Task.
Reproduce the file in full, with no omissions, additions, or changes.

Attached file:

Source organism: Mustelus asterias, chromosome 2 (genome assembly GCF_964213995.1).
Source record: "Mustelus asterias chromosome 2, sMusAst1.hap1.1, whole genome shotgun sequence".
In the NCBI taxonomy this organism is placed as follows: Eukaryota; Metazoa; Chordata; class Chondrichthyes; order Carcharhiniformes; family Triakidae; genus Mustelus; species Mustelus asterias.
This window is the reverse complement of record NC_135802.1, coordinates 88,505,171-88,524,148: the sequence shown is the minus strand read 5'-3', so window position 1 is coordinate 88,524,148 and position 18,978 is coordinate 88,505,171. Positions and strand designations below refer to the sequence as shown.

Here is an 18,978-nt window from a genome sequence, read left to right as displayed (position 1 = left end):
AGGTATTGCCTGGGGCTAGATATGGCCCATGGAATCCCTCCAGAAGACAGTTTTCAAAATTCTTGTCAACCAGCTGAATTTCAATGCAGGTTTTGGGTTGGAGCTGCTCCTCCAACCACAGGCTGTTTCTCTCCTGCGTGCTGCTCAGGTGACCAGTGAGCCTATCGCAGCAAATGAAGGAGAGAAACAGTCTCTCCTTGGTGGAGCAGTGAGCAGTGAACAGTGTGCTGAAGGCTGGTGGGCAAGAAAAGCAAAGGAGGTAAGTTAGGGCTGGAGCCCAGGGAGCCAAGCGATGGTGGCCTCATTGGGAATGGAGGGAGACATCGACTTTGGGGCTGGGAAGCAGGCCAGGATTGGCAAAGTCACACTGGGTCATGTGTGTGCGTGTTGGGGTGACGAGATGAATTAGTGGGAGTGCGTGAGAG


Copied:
Source organism: Mustelus asterias, chromosome 2 (genome assembly GCF_964213995.1).
Source record: "Mustelus asterias chromosome 2, sMusAst1.hap1.1, whole genome shotgun sequence".
In the NCBI taxonomy this organism is placed as follows: Eukaryota; Metazoa; Chordata; class Chondrichthyes; order Carcharhiniformes; family Triakidae; genus Mustelus; species Mustelus asterias.
This window is the reverse complement of record NC_135802.1, coordinates 88,505,171-88,524,148: the sequence shown is the minus strand read 5'-3', so window position 1 is coordinate 88,524,148 and position 18,978 is coordinate 88,505,171. Positions and strand designations below refer to the sequence as shown.

Here is an 18,978-nt window from a genome sequence, read left to right as displayed (position 1 = left end):
AGGTATTGCCTGGGGCTAGATATGGCCCATGGAATCCCTCCAGAAGACAGTTTTCAAAATTCTTGTCAACCAGCTGAATTTCAATGCAGGTTTTGGGTTGGAGCTGCTCCTCCAACCACAGGCTGTTTCTCTCCTGCGTGCTGCTCAGGTGACCAGTGAGCCTATCGCAGCAAATGAAGGAGAGAAACAGTCTCTCCTTGGTGGAGCAGTGAGCAGTGAACAGTGTGCTGAAGGCTGGTGGGCAAGAAAAGCAAAGGAGGTAAGTTAGGGCTGGAGCCCAGGGAGCCAAGCGATGGTGGCCTCATTGGGAATGGAGGGAGACATCGACTTTGGGGCTGGGAAGCAGGCCAGGATTGGCAAAGTCACACTGGGTCATGTGTGTGCGTGTTGGGGTGACGAGATGAATTAGTGGGAGTGCGTGAGAG